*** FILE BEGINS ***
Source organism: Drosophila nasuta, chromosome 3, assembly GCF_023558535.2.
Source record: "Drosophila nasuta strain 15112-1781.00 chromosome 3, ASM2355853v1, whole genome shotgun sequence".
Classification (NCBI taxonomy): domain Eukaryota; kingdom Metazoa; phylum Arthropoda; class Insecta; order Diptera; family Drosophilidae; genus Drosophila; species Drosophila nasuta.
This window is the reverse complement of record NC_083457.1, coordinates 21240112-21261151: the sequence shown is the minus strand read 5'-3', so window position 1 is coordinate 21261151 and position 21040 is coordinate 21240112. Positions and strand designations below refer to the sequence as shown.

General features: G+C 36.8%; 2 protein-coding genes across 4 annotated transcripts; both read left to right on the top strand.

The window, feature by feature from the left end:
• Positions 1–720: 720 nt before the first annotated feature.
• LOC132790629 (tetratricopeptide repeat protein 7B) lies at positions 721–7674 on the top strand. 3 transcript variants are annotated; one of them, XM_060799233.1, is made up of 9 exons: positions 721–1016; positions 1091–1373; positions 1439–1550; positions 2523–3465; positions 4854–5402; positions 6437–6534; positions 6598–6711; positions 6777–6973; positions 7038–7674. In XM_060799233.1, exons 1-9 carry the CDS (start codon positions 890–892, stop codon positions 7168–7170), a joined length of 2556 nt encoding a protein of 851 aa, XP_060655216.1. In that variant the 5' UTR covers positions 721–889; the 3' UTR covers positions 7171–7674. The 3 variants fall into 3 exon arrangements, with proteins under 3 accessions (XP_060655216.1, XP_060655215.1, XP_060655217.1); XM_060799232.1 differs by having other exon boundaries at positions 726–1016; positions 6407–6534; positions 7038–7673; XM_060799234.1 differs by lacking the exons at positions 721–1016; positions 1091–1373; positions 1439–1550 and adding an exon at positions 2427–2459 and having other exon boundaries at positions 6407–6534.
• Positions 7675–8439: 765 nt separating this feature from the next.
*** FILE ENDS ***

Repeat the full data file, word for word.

Source organism: Drosophila nasuta, chromosome 3, assembly GCF_023558535.2.
Source record: "Drosophila nasuta strain 15112-1781.00 chromosome 3, ASM2355853v1, whole genome shotgun sequence".
Classification (NCBI taxonomy): domain Eukaryota; kingdom Metazoa; phylum Arthropoda; class Insecta; order Diptera; family Drosophilidae; genus Drosophila; species Drosophila nasuta.
This window is the reverse complement of record NC_083457.1, coordinates 21240112-21261151: the sequence shown is the minus strand read 5'-3', so window position 1 is coordinate 21261151 and position 21040 is coordinate 21240112. Positions and strand designations below refer to the sequence as shown.

General features: G+C 36.8%; 2 protein-coding genes across 4 annotated transcripts; both read left to right on the top strand.

The window, feature by feature from the left end:
• Positions 1–720: 720 nt before the first annotated feature.
• LOC132790629 (tetratricopeptide repeat protein 7B) lies at positions 721–7674 on the top strand. 3 transcript variants are annotated; one of them, XM_060799233.1, is made up of 9 exons: positions 721–1016; positions 1091–1373; positions 1439–1550; positions 2523–3465; positions 4854–5402; positions 6437–6534; positions 6598–6711; positions 6777–6973; positions 7038–7674. In XM_060799233.1, exons 1-9 carry the CDS (start codon positions 890–892, stop codon positions 7168–7170), a joined length of 2556 nt encoding a protein of 851 aa, XP_060655216.1. In that variant the 5' UTR covers positions 721–889; the 3' UTR covers positions 7171–7674. The 3 variants fall into 3 exon arrangements, with proteins under 3 accessions (XP_060655216.1, XP_060655215.1, XP_060655217.1); XM_060799232.1 differs by having other exon boundaries at positions 726–1016; positions 6407–6534; positions 7038–7673; XM_060799234.1 differs by lacking the exons at positions 721–1016; positions 1091–1373; positions 1439–1550 and adding an exon at positions 2427–2459 and having other exon boundaries at positions 6407–6534.
• Positions 7675–8439: 765 nt separating this feature from the next.